Knowledge Base

Decentralized Exchange

Wikipedia Entry

Decentralized exchange

A decentralized exchange (DEX) is a cryptocurrency exchange which operates in a decentralized way, i.e., without a central authority. Decentralized exchanges allow peer-to-peer trading of cryptocurrencies.[1]

Ledger login on Switcheo Exchange

Because users do not need to transfer their assets to the exchange, decentralized exchanges reduce the risk of theft from hacking of exchanges.[2][3] Decentralized exchanges can also prevent price manipulation or faked trading volume through wash trading, and are more anonymous than exchanges which implement know your customer requirements.

There are some signs that decentralized exchanges have been suffering from low trading volumes and market liquidity.[1] The 0x project, a protocol for building decentralized exchanges with interchangeable liquidity attempts to solve this issue.[4]


Due to a lack of KYC process, and no way to revert a transaction, users are at a loss if they are ever hacked for their passwords or private keys.[5]

Degrees of Decentralization

A decentralized exchange can still have centralized components, whereby some control of the exchange is still in the hands of a central authority. A notable example being IDEX blocking New York State users from placing orders on the platform.[6]

In July 2018, decentralized exchange Bancor was reportedly hacked and suffered a loss of $13.5M USD in assets before freezing funds.[7] In a Tweet, Charlie Lee, the creator of Litecoin spoke out and claimed an exchange cannot be decentralized if it can lose or freeze customer funds.[8]

Operators of decentralized exchanges can face legal consequences from government regulators. One example being the founder of EtherDelta, who in November 2018 settled charges with the U.S. Securities and Exchange Commission over operating an unregistered securities exchange.[9]


  1. ^ a b Russolillo, Steven; Jeong, Eun-Young (2018-07-16). "Cryptocurrency Exchanges Are Getting Hacked Because It's Easy". Wall Street Journal. ISSN 0099-9660. Retrieved 2018-09-11.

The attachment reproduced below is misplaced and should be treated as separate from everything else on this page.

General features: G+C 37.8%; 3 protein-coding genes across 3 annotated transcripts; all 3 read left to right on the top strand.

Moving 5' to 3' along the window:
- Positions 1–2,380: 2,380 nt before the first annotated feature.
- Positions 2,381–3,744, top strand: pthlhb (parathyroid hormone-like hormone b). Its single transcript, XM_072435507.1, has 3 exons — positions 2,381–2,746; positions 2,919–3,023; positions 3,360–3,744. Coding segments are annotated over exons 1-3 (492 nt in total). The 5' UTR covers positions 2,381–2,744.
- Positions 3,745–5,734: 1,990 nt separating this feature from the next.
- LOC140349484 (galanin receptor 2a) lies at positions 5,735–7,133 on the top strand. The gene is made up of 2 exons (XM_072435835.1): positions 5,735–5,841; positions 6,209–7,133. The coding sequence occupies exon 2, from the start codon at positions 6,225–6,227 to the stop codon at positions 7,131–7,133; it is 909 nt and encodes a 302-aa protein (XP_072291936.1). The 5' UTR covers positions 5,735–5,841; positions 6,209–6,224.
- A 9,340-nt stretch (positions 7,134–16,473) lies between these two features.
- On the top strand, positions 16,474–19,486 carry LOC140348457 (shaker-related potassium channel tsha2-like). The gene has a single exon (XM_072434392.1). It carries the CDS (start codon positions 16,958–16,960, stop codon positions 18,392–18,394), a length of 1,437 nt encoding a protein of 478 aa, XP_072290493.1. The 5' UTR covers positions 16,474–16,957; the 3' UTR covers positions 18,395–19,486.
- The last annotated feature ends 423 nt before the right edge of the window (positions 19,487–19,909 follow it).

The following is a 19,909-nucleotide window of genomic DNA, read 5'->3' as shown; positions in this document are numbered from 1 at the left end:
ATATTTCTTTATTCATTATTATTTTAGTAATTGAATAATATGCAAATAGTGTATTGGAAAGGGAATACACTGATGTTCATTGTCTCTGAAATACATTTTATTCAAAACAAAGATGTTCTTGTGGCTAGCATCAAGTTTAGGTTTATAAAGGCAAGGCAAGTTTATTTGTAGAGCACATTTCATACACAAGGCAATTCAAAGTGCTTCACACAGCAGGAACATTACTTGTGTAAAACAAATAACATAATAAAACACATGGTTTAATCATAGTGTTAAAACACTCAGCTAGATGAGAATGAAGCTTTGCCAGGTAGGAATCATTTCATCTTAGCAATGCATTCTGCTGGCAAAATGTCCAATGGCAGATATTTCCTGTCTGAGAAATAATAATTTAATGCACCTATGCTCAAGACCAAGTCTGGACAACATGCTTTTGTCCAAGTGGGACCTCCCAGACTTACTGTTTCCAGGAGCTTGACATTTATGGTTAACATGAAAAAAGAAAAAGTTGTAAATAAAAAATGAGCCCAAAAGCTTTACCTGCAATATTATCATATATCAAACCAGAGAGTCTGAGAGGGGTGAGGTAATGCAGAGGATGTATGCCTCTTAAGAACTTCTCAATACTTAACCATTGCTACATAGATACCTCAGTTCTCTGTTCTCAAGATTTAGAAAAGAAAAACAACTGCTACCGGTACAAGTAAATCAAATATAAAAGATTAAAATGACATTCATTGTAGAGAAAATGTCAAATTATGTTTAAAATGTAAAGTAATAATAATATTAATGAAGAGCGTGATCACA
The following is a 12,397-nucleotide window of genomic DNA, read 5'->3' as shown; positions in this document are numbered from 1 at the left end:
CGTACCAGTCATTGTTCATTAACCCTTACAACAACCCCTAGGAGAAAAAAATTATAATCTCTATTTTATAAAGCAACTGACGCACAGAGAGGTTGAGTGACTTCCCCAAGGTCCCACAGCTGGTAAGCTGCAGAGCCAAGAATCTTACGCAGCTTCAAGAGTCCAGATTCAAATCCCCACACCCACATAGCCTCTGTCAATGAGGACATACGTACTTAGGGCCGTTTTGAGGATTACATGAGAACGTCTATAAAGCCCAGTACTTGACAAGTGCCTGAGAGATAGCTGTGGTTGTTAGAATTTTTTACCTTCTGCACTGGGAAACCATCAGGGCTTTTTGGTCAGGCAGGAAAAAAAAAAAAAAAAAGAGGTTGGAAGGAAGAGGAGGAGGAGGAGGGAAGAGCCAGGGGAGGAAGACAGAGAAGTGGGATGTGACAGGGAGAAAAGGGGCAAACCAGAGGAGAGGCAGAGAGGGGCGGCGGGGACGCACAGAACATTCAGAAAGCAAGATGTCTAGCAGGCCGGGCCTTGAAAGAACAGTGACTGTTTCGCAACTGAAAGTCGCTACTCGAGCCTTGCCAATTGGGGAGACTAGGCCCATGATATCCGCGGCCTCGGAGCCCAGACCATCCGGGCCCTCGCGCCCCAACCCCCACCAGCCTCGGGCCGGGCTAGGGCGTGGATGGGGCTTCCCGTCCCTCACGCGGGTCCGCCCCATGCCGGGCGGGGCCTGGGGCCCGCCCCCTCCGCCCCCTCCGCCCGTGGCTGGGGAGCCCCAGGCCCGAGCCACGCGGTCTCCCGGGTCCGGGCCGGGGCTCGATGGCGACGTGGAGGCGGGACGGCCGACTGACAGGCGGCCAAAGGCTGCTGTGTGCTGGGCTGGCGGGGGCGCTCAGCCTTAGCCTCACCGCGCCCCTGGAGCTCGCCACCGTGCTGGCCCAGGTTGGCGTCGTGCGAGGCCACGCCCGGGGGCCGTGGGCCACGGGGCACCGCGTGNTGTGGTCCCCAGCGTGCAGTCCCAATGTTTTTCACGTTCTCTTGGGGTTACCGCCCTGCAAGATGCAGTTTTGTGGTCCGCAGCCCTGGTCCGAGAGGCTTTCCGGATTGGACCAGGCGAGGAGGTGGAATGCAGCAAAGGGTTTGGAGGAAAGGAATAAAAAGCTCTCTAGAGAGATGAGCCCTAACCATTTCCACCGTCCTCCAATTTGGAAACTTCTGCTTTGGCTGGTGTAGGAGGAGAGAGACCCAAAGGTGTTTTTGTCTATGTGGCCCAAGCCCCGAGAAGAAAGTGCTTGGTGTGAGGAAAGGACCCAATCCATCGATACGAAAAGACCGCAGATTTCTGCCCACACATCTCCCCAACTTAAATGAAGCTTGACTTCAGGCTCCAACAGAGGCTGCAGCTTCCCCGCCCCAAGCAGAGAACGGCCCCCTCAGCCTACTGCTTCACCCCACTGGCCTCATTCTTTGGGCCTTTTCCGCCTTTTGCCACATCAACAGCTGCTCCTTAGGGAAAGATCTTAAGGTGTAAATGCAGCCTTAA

2. ^ Sandle, Tim (2018-09-09). "Big investment in cryptocurrency startup". Digital Journal. Retrieved 2018-09-11.
  3. ^ Castellanos, Sara (2018-03-06). "Alexis Ohanian's VC Firm Invests in Crypto Trading Platform". Wall Street Journal. ISSN 0099-9660. Retrieved 2018-09-11.
  4. ^ "0x lets any app be the Craigslist of cryptocurrency". TechCrunch. Retrieved 2018-11-24.
  5. ^ "Bloomberg - Record Crypto Heist Raises the Appeal of a New Type of Exchange". Retrieved 2018-11-17.
  6. ^ @Aurora_dao (23 Oct 2018). "#IDEX will begin blocking new orders from users with New York State IP addresses on Thursday, October 25th (6pm UTC). Cancels and withdrawals will remain active" (Tweet) – via Twitter.
  7. ^ Osborne, Charlie. "Another hack rocks cryptocurrency trading: Bancor loses $13.5 million". ZDNet. Retrieved 2018-12-13.
  8. ^ "The crypto world's latest hack sees Bancor lose $23.5M". TechCrunch. Retrieved 2018-12-13.
  9. ^ "SEC, EtherDelta founder settle charges over operating unregistered exchange". Reuters. Retrieved 2018-06-05.

Deterministic Algorithm

Deterministic algorithm

In computer science, a deterministic algorithm is an algorithm which, given a particular input, will always produce the same output, with the underlying machine always passing through the same sequence of states. Deterministic algorithms are by far the most studied and familiar kind of algorithm, as well as one of the most practical, since they can be run on real machines efficiently.

Formally, a deterministic algorithm computes a mathematical function; a function has a unique value for any input in its domain, and the algorithm is a process that produces this particular value as output.

Formal definition

Deterministic algorithms can be defined in terms of a state machine: a state describes what a machine is doing at a particular instant in time. State machines pass in a discrete manner from one state to another. Just after we enter the input, the machine is in its initial state or start state. If the machine is deterministic, this means that from this point onwards, its current state determines what its next state will be; its course through the set of states is predetermined. Note that a machine can be deterministic and still never stop or finish, and therefore fail to deliver a result.

Examples of particular abstract machines which are deterministic include the deterministic Turing machine and deterministic finite automaton.

What makes algorithms non-deterministic?

A variety of factors can cause an algorithm to behave in a way which is not deterministic, or non-deterministic:

  • If it uses external state other than the input, such as user input, a global variable, a hardware timer value, a random value, or stored disk data.